For those of you paying close attention to the Washington political games and prospects for infrastructure and higher taxes, here’s an update on what we’re hearing from our Washington sources:

Democrats have been sparring internally as the infrastructure talks drag. President Biden has been pushing for a bipartisan bill, but thus far what Senate Republicans have proposed has been deemed a non-starter. Just yesterday, while the President was in Great Britain, a bipartisan group of 10 Senators reportedly reached an agreement on an infrastructure proposal. Details were sketchy. It’s believed that the deal proposes either $974 Billion over 5 years or $1.2 Trillion over 8 years and includes $579 Billion in new spending. This agreement is believed to not include any formal tax increases, but instead proposes indexing gas tax to inflation. The Gas Tax has not increased since 1993. This is significant because it would violate President Biden’s pledge not to raise taxes on those earning less than $400K.

Our sources say the “Progressives have become increasingly anxious about the lack of progress on their agenda and are pushing the White House to ditch talks with Republicans and move an infrastructure/tax bill on a party-line vote via reconciliation.” A key question is whether enough Democrats would sign on to a bipartisan bill or would the progressives kill a bipartisan compromise because it is insufficiently progressive. Some inside the Beltway argue that Progressives should take “half a loaf” versus getting nothing at all. “The risk to them is that if Congress passes something similar to the bipartisan deal, then it will make it harder to keep the party united to pass a nontraditional infrastructure bill which would include many progressive priorities. Also, progressives may have to walk away from a compromise in order to show that their votes cannot be taken for granted and to preserve their political clout.” So not only is there strong division between Democrats and Republicans; Democrats are divided amongst themselves.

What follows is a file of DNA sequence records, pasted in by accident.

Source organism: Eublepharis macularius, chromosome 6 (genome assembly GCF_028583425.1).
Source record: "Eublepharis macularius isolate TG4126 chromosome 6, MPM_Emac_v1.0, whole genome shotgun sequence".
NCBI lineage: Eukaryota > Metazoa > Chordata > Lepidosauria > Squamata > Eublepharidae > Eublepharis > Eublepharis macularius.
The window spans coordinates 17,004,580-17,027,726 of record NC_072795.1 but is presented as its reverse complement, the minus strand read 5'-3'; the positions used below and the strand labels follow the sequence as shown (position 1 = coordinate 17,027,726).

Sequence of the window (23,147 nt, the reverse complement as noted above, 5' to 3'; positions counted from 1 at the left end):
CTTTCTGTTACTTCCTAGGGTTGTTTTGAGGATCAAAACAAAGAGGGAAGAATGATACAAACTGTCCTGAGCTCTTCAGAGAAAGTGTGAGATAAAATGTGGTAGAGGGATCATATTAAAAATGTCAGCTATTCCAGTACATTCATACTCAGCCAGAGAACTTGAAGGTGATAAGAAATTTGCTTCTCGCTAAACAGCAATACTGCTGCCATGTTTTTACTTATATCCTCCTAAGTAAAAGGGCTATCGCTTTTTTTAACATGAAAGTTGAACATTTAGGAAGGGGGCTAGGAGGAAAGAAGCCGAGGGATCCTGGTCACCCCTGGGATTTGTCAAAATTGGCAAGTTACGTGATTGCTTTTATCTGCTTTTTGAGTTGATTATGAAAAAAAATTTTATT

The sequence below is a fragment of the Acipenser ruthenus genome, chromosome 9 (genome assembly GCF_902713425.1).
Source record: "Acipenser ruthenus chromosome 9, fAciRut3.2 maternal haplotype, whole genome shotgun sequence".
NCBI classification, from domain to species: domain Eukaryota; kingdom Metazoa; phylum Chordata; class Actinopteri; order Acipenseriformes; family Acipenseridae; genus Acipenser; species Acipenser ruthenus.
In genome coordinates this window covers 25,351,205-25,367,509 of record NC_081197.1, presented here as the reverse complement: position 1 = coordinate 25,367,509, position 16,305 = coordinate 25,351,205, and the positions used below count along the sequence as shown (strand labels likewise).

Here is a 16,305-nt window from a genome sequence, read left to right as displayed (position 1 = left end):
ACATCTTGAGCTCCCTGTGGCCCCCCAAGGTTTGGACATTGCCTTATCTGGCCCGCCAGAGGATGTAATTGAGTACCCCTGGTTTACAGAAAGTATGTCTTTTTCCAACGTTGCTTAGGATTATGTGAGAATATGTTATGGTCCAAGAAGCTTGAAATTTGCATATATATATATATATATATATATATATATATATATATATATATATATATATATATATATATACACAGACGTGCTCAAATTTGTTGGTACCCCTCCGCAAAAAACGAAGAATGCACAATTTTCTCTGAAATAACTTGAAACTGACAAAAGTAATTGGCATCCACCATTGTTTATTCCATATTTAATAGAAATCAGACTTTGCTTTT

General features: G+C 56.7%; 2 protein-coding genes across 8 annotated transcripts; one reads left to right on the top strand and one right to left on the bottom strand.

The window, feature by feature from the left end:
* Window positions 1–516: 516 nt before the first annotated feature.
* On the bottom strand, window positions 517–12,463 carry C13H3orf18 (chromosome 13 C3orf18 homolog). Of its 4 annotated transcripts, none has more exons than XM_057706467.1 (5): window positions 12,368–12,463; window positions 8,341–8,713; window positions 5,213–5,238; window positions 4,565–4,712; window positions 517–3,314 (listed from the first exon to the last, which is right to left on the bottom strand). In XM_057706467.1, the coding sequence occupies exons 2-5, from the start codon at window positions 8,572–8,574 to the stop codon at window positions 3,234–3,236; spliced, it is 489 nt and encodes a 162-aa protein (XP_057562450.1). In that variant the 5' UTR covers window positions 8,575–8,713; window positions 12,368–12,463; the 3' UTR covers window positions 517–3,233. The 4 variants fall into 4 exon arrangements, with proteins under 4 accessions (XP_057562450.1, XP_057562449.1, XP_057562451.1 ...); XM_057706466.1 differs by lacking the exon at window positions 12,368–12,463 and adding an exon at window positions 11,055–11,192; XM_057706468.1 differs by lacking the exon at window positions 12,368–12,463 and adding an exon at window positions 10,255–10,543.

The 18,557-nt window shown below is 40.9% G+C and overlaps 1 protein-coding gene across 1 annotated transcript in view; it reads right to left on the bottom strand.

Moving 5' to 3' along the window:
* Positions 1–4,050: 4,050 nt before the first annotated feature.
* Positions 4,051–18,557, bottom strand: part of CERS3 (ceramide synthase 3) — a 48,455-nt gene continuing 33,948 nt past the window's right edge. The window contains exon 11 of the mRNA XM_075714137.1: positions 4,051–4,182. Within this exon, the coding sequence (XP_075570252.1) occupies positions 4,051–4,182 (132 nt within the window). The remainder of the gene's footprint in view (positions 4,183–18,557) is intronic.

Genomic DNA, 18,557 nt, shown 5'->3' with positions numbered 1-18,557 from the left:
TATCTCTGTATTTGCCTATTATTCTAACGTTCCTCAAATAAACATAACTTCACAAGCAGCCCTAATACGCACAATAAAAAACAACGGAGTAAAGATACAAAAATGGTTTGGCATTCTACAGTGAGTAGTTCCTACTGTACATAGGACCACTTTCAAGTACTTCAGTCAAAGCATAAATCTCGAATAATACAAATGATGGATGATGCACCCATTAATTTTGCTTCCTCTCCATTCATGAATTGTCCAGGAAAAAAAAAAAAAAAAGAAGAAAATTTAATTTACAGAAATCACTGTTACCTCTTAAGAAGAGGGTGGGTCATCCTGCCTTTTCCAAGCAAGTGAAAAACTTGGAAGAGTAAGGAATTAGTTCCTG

Regarding a tax increase, it’s our sense that a compromise tax hike is still likely. The longer the process goes on, the greater the risk to Democrats that they will be unable to pass a tax hike. Yesterday’s bipartisan agreement likely did just that. Republicans know it. Democrats know it. It’s all part of the political dance in Washington. What would a capital gain hike look like? From our sources: Congress will probably compromise on the Biden proposal and increase the capital gains tax rate but not to the level originally proposed. 28% seems likely. And equally important, the effective date is not likely to be April 28th, which was proposed by the White House.

There’s so much going on. We’re all over it.

Have a nice weekend. We’ll be back, dark and early on Monday.